I’m the controller for a small company, which basically means I do all the accounting for my firm. I also do most of the HR work as well (administering benefits, compliance, etc). I wear many “hats,” in other words – and if sounds like a lot, it is. But I love my job.
Here’s the deal: Most of my colleagues are great, but there’s one who’s a “complainer.” He’s always pestering me with what are, in my opinion, pointless and annoying questions. Or he’s just being a pain. For instance, he consistently whines about how his mileage or cell phone reimbursement isn’t enough, yet I’ll have to nag him to get his receipts in on time (and one or two are always missing, of course!) And the other day he made some comment about a relatively small increase in our healthcare premiums, saying he’d “probably have to look into Obamacare to see if he could find something cheaper.” My problem is that I end up dealing with him a lot because of my many responsibilities, and he consumes a disproportionate amount of my time compared to his more reasonably-minded coworkers. I realize it’s all part of the job, and I’m fine with that. But I feel like he’s wasting my time unnecessarily. Is there anything I can do? – Name withheld
It’s true. Often just a few employees—typically the most troublesome—consume the most of management’s time. But not in a good way.
The 80-20 rule is frequently invoked in instances such as this. Also known as the ‘Pareto Principle’, it posits that 80 percent of a manager’s time is spent helping just 20 percent of their employees, typically the lowest performing. (Another variation states that 80 percent of all organizational work is done by the highest performing 20 percent of employees.) Allocating your time in this way is widely considered to be a big mistake, however. Organizational interests are much better served when managers spend most of their time and energy on their best employees, not their worst.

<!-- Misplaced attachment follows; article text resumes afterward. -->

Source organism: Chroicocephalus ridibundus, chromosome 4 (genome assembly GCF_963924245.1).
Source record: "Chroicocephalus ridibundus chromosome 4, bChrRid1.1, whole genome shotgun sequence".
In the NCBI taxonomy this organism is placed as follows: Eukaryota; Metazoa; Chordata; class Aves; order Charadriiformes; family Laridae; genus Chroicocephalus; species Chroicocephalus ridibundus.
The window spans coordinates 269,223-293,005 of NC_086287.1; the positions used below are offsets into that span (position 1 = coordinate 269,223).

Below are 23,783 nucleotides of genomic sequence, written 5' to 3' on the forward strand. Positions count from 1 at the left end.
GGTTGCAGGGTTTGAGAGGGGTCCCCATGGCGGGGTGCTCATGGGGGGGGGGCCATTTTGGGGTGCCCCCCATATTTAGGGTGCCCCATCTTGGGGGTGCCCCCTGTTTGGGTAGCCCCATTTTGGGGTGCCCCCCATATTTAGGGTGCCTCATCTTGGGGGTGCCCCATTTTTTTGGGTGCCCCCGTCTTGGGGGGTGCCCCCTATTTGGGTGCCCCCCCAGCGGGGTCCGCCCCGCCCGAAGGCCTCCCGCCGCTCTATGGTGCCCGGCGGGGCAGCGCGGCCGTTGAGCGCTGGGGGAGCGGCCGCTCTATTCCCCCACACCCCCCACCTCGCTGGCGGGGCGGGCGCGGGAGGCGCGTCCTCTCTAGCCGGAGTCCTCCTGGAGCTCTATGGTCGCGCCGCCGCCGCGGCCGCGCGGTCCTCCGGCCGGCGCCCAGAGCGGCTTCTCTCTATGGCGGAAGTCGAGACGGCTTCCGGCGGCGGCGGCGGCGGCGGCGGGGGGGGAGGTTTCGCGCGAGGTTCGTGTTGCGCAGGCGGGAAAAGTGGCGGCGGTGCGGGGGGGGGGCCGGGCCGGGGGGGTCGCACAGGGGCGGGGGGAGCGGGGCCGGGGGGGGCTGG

But that’s not really your situation, is it?
You’re not this person’s manager, after all. You just happen to be on the receiving end of his questions, comments, concerns, and complaints because of the nature of your role(s).
Let’s start with the obvious: This individual apears to be unhappy about something. Maybe it’s his job specifically, or the workplace more generally. Perhaps he feels isn’t paid enough, doesn’t have a much decision-making power as he’d like – or perhaps he’s just suffering from feelings of hopeless negativism. Who knows?
What you can be sure of, however, is that it’s not your place to figure out. That’s for his manager to investigate. After all, you want him to taking up less of your time, not more.
So here’s a something you might try (if you haven’t already): The next time he complains to you about his mileage reimbursement, for example, say something like “Hey – I’m right there with you. If it were up to me, it’d be a lot more generous…” Or “Actually, I thought we’d be all be driving company Teslas by now. So go figure…” Then leave it at that.
This approach tends to be effective for the following (4) reasons:
(1) You’ve acknowledged the complaint. He’s had his say, and you’ve heard him out. Often these things boil down to the person simply wanting to vent.
(2) By taking his side in the matter (or at least appearing to), he can’t take it out on you. By appearing to commiserate, you seem sympathetic. As a result, he can’t really be mad at you, can he? After all, you’re agreeing with him.
(3) It shuts down the conversation. By taking his side, there’s really nothing left for him to say – at least to you. He could go to his manager (or to yours), of course, but odds are he won’t. If he were, he’d probably have done so already. Again, this is most likely about venting, not necessarily getting his way. But if you think he will go up the chain of command—and that’s something you’d like to avoid—this may not be the best approach. In that case, go to your own manager first. Explain what’s going on, and how you’re handling it – but be sure to frame it as something they should simply be aware of, not that it’s an actual issue. Managers love it when you come to them with a problem you’ve already solved (or are solving), and therefore doesn’t require them to do anything.
(4) You’ve stood your ground. Yes – you claim to be taking his side. But you and I both know you’re not – nor are you giving in. And you’re not promising to take his demands up with management, or follow up with him in any way on the issue. The mileage (or phone, or healthcare) buck literally stops with you.
Of course, if you actually do have some say in your company’s reimbursement policies, or the healthcare premiums it charges its employees, I don’t recommend using this approach. Misrepresenting yourself to anyone you work with, for any reason, or under any circumstances is never a good idea. You’d be much better off doing what you’re doing already – that is, listening to his complaints as patiently and professionally as possible.
After all, everyone—including the company complainer—deserves to be heard once in a while.